A student stuck on the edge of the Auckland region has been repeatedly denied an exemption to get to her school in Hamilton - and her mother fears her education is suffering.
Sophie Stening, 14, has been isolating at home in rural Pukekohe for five weeks and has tested negative for Covid-19. She wants to go back to boarding at Waikato Diocesan and stay there till Auckland drops an alert level. Dozens of other students are in the same position.
But health authorities won't budge, saying while they appreciate it's hard on students, the risk of crossing the border is too great.
Schools have been told to keep providing online learning but say it's too hard for teachers to keep that up to the full extent while also holding classes in person.
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Sophie, 14, was in Auckland when lockdown hit and online learning swung into action. Most teachers at her state-integrated school posted frequent video explainers, and her classes would use Google Meets to stay in the loop.
But now Waikato is in level 2 and her classmates are back at school, she says she's getting "bugger all" work to do.
"I feed my lambs, I come inside, I don't do much after that. A few teachers are posting stuff online but it's not the same - I can't talk to them about anything because i'm not there. It's hard to ask for help."
She's given up getting stressed about it. "I keep getting exemptions declined, teachers aren't helping that much so I've kind of gone, if we're not going to get help there's nothing I can do."
Mum Kirsten Russell said students in Sophie's position are worse off than others in Auckland who are their teacher's sole focus. She and other parents reckoned there were about 150 affected students in Franklin.
They've been frustrated to hear of netballers getting exemptions to play a game in Christchurch.
"If it is good enough for the Silver Ferns to have a negative test then surely it is good enough for the sake of children's education."
Russell had sympathy for her daughter's school, which had told her it was "fully aware that our Auckland-based students are disadvantaged" but it could not expect teachers to continue with the previous online learning structure and teach the students in front of them.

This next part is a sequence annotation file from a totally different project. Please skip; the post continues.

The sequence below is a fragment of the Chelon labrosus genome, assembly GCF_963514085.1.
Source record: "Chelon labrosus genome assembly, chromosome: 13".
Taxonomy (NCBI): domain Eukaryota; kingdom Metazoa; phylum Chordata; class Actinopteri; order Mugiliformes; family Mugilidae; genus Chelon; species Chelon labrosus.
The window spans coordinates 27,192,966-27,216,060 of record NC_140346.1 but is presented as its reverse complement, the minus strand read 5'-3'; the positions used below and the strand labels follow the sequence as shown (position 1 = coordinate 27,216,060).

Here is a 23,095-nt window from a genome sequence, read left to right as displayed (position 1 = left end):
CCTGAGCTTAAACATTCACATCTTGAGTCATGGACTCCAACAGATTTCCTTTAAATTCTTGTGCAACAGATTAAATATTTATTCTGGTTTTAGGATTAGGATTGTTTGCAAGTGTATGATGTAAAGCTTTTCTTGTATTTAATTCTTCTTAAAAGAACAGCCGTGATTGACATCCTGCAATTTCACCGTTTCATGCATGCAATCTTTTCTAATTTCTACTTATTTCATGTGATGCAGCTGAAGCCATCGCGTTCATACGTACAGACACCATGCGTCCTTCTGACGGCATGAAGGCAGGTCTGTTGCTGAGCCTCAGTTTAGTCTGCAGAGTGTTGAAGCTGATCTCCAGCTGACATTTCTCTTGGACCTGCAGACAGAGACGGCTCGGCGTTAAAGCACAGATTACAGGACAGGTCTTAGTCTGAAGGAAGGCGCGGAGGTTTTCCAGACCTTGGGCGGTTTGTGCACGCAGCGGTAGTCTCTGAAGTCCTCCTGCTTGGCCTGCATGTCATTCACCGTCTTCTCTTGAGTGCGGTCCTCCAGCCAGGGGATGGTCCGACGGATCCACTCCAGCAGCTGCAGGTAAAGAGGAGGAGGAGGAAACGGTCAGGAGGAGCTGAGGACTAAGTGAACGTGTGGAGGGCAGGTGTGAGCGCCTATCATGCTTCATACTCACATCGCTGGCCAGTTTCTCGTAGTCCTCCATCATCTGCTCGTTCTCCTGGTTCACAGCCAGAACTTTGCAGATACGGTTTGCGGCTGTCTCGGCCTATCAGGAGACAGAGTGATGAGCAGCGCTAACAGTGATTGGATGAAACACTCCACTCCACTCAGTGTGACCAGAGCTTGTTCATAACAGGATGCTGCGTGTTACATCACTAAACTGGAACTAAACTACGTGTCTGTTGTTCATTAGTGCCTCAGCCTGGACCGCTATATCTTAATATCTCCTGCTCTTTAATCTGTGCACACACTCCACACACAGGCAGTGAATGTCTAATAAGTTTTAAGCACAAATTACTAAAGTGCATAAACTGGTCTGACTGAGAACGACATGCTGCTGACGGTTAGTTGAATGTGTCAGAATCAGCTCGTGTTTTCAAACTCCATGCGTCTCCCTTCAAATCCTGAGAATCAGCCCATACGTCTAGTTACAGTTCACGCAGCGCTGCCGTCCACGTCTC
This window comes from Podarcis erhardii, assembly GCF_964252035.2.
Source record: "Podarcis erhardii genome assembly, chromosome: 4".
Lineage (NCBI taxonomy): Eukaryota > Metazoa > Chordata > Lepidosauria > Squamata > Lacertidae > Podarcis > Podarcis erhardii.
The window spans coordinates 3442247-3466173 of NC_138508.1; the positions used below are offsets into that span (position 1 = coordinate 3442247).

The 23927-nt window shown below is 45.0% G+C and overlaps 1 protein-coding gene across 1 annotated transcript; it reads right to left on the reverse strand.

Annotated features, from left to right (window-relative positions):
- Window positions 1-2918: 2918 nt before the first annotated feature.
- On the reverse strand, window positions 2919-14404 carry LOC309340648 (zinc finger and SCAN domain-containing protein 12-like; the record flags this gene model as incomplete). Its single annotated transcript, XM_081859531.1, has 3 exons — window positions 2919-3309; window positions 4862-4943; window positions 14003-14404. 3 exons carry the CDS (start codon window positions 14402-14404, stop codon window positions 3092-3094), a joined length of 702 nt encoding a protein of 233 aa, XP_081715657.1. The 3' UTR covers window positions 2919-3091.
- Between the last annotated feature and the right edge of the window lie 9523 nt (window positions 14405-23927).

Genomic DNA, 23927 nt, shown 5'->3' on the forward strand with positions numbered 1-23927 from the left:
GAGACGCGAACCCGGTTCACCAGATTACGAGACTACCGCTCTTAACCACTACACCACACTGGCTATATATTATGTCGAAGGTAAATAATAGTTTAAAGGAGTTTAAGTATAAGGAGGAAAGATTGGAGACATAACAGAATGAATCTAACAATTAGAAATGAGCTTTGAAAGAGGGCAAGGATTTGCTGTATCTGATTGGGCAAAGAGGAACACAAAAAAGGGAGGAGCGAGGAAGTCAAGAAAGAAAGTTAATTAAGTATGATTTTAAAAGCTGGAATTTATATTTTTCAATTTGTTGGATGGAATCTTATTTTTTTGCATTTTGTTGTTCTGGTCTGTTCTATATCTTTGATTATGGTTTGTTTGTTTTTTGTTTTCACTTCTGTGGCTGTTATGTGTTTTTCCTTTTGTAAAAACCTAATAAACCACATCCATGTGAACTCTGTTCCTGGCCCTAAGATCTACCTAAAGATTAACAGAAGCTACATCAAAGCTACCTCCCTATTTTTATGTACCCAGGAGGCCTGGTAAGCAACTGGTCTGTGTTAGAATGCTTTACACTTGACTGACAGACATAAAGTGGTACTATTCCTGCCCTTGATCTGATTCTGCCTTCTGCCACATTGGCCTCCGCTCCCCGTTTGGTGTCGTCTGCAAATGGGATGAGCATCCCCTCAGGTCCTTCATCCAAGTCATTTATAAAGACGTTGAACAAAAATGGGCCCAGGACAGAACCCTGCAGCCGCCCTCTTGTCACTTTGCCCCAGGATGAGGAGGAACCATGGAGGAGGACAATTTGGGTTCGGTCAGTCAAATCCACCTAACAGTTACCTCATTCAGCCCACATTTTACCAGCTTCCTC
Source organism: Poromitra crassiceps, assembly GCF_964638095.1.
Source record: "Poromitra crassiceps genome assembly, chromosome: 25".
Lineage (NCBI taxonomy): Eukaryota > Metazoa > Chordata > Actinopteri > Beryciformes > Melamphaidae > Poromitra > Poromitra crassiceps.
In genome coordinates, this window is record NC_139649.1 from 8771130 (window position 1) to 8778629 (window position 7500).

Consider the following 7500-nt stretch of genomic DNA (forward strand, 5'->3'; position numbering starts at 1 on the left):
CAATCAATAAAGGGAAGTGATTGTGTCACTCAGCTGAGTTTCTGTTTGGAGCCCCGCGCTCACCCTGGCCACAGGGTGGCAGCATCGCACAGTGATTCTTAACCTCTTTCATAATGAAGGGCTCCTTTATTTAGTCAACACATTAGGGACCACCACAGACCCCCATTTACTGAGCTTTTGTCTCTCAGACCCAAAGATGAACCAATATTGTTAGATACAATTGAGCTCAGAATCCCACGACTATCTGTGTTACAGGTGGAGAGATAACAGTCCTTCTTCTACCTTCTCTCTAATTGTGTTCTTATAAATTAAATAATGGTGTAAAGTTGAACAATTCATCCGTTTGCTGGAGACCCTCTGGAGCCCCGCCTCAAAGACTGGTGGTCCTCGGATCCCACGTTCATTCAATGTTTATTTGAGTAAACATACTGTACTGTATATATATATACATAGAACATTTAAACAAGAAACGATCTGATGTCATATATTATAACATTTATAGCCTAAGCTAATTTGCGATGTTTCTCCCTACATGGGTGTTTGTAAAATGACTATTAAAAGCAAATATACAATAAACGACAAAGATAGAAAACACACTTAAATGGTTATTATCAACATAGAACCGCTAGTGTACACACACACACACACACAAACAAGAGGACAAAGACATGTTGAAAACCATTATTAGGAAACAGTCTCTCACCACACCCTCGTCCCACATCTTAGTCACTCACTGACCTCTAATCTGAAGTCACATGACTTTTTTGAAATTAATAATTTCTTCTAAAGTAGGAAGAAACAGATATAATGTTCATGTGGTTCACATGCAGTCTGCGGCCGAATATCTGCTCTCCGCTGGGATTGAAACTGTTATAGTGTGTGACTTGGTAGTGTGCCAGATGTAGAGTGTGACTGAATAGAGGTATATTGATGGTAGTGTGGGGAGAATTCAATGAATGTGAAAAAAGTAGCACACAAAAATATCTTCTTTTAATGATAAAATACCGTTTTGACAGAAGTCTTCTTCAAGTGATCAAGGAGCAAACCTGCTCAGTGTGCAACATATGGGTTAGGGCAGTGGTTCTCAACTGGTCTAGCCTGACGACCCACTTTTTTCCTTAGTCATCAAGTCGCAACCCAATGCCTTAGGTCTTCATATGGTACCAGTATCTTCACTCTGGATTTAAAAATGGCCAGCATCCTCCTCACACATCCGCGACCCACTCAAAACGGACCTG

Waikato Dio principal Mary Curran told the Herald there were 22 students stuck in level 3, 20 of them boarders and two day students. The school's "thoughts and prayers" were with them.
Student and staff safety was the first priority, Curran said.
"Synchronous online learning as well as teaching a live class throws up challenges and we needed to adopt different teaching strategies for students unable to return to school in person at level 2.
"Although it is possible for students to learn anything online, we acknowledge that learning may perhaps be less than optimal, especially in courses that require face-to-face contact and direct interaction, or where there are a number of practical elements involved.
"As a state-integrated school, the teaching strategies that we have in place to support online distance learning in the spilt-level situation have been negotiated with teaching staff and what we believe is manageable in the current circumstances."
Students began derived grade exams today, and students in lockdown would be able to sit them too. Those who needed Special Assessment Conditions could be able to sit their exams when they got back to school.
Forty-two students from Hamilton Boys High School are also stuck in Auckland. Principal Susan Hassall said staff were committed to updating work on Google classroom and making contact with each young man regularly. Each had a "buddy" back in class helping him keep up with lessons.
But while staff and students were doing their best there was a difference between what the school could provide for Auckland students while maintaining normal classes.
"Every possible effort" would be made to catch the students up when they came back, Hassall said. It would be helpful for the Ministry to provide funding for extra staffing for schools to support that work.
'We understand this is a stressful time'
The Ministry of Education doesn't know how many students in total are in a similar situation to Sophie as it does not hold student address data. But deputy secretary Helen Hurst said Waikato Diocesan had confirmed there were 22 students in Auckland and online learning through Google Meet was continuing for them.
"We do understand this is a stressful time for the students keeping on track with their school work and for whānau who are supporting their ākonga.
"We continue to work closely with schools and kura directly impacted by Covid-19 whilst following the Health Order."
The Ministry of Health said travel to level 2 regions like Waikato was highly restricted to minimise the virus' spread, so students could not cross the boundary to attend other schools.
"We appreciate the disruption this will cause, but the highly transmissible Delta variant means strong precautions are necessary."
National's education spokesman Paul Goldsmith said the Government had had 18 months to find a way for this cohort of children to get back to school when alert levels changed - such as exempting those who were vaccinated and tested negative.
Asking schools to teach classes online and offline simultaneously was unreasonable, he said.
"It seems to me to be rather heartlessly inflexible ... Given the strong message that we have about the importance of attending school I think this is one where they could have done better."
He was also concerned about an "anomaly" that meant students were not eligible for the same credits as others in Auckland, because their schools were in level 2.